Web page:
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Building Operating Management Building Automation PART How To Optimize a BAS To Improve Efficiency Existing Building Commissioning: Analyzing and Improving BAS Performance BAS Optimization Combines Human Expertise, Automation 10 Ways BAS Optimization Improves Performance, Efficiency

How To Optimize a BAS To Improve Efficiency

If a BAS has fallen out of optimization, here are some steps to make what's old new again.

By Rita Tatum    Building Automation   Article Use Policy

The building automation system is unquestionably important in achieving energy savings. But over time, the initial benefits of automation begin eroding. “When facility managers want to ensure their buildings are running at peak performance, BAS optimization is key to meeting that initiative,” says Jay Stark, director of building automation at Parallel Technologies.

Stark explains that the BAS acts as the building’s central nervous system. When it is not working properly, he says, “performance in terms of comfort and energy use degrade.” 

Common problems

In an ideal world, the building automation system would be set-it-and-forget-it. In that perfect world, once a new system was installed, it would operate at peak performance throughout its life until advances in technology, changes in facility needs, or other external factors justified replacement. But the real world is more complex. Gradually, after the BAS in installed, energy bills begin rising, along with building occupants’ complaints about comfort. Some areas are too hot, while others are too cold. The humidity is too high or too low. HVAC systems seem to be getting louder in the workplace, leading to noise complaints.

Experts agree that periodically optimizing the BAS is essential to ensure building systems are running within their initial design parameters. Over time, many things can and do go wrong. Depending on the brand and type of BAS, many obstacles can prevent or diminish “a good BAS controls system from properly passing critical information around within the network,” says Gary Pabst, president of BCSE-RCx

Pabst believes human actions rather than controls are frequently the culprit. “Operators change or override occupancy schedules, lock temperature set points, and put bandages on systems instead of finding solutions,” maintains Pabst. For example, he says, “BAS operators tend to override energy saving reset parameters when a hot/cold call comes in.”

There are a multitude of specific problems that can arise as the years pass.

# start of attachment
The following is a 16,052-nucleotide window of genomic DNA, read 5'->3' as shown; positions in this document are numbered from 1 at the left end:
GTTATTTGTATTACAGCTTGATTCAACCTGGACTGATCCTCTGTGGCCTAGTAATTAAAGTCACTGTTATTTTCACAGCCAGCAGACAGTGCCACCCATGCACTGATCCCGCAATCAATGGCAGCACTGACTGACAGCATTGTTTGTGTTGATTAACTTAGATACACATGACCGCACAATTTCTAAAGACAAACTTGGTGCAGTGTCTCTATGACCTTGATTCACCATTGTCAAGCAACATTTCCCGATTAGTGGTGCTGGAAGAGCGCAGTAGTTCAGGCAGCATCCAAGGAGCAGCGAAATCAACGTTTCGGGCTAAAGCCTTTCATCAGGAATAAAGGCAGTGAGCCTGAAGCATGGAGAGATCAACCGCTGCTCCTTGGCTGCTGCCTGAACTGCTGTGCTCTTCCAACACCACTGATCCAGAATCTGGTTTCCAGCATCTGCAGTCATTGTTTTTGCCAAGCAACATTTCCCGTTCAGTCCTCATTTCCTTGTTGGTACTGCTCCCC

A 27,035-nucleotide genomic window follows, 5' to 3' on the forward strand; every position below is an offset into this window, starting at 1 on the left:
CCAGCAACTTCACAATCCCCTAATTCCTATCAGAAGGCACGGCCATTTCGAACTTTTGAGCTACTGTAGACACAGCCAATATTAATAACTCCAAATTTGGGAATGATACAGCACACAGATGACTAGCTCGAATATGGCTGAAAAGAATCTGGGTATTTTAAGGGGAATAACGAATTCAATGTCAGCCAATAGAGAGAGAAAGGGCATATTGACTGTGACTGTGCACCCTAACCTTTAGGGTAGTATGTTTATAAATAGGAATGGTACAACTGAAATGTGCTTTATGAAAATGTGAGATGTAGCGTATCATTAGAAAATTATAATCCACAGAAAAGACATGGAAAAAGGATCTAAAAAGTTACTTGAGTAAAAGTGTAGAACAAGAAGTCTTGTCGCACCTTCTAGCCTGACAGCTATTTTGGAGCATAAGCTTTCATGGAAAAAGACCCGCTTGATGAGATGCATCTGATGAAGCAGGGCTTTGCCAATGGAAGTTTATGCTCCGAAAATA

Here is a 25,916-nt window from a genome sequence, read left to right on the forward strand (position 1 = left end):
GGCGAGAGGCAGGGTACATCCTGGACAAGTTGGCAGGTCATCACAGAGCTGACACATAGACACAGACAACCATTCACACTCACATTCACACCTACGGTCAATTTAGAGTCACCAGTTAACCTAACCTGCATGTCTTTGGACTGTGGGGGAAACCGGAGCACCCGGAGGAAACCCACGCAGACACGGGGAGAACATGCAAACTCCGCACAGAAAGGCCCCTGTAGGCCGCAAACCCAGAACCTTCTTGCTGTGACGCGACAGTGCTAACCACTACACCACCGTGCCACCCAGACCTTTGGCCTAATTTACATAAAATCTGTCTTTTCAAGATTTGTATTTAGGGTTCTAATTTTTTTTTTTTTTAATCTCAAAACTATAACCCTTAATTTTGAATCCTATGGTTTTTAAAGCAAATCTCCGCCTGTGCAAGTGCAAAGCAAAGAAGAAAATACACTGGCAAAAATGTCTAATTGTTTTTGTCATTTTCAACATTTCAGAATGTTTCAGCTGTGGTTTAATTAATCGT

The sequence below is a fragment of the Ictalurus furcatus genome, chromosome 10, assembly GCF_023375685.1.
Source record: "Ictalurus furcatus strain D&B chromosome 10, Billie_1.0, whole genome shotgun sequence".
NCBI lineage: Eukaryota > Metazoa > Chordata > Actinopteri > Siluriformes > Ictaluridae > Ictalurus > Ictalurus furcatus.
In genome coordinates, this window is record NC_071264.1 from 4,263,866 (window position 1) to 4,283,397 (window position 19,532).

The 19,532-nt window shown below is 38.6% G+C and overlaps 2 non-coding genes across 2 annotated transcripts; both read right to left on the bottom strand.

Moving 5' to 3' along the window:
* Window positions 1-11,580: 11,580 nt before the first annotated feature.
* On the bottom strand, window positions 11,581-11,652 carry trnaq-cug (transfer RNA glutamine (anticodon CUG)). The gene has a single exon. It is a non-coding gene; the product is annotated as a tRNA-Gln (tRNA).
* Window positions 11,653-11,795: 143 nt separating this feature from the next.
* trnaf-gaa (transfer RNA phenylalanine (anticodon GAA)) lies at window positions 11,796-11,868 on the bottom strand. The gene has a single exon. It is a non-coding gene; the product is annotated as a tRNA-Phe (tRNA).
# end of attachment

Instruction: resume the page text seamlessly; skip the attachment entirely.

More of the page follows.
One common challenge is incorrect building or room pressurization. “Because of pressurization, air might be brought in from undesired locations, causing hot, cold, or condensation issues within the building,” explains Troy Windom, automation manager at Dewberry.

Other common problems include simultaneous heating and cooling, and waterside economizers not running when they should. 

Because the BAS touches so many other systems, optimization measures extend beyond BAS. Operation of mechanical equipment, even with the best controls, slips in performance in as little as 18 months, according to Pabst.

Signs of trouble

Rising energy use and more frequent occupant comfort complaints are the two most common warning signs that optimization is needed. 

“If the building’s energy usage continually is going up and there haven’t been major changes to the building, then the rising energy usage should be an alarm bell to get in and figure out where the energy is going,” says Stark.

The financial impact of a sharp, unexpected energy increase could significantly impact the bottom line, “causing the owner to have to pay for the issue for the next year in higher energy cost,” says Windom. He calls energy savings the single biggest reason for facility managers to optimize the BAS.

Another warning condition is the age of the system. “A typical controls system lasts 15 years,” says Stark. “Mechanical equipment can need some major overhauling at the 15 to 20 year mark too. So anything that hasn’t been thoroughly looked at in more than 15 years is a red flag.” Many experts recommend optimization at much shorter intervals to prevent the situation from falling into a “red-flag” state.

For specialized facilities, other factors also may indicate the need for BAS optimization. “Examples include infection control in a hospital or avoiding lost research in a laboratory because of failed space conditions,” points out Windom.

Pabst contends that cost should never limit performing an optimization. “Optimization usually has a less than one year return on investment,” Pabst points out. “The results speak for themselves.”


posted on 1/22/2018



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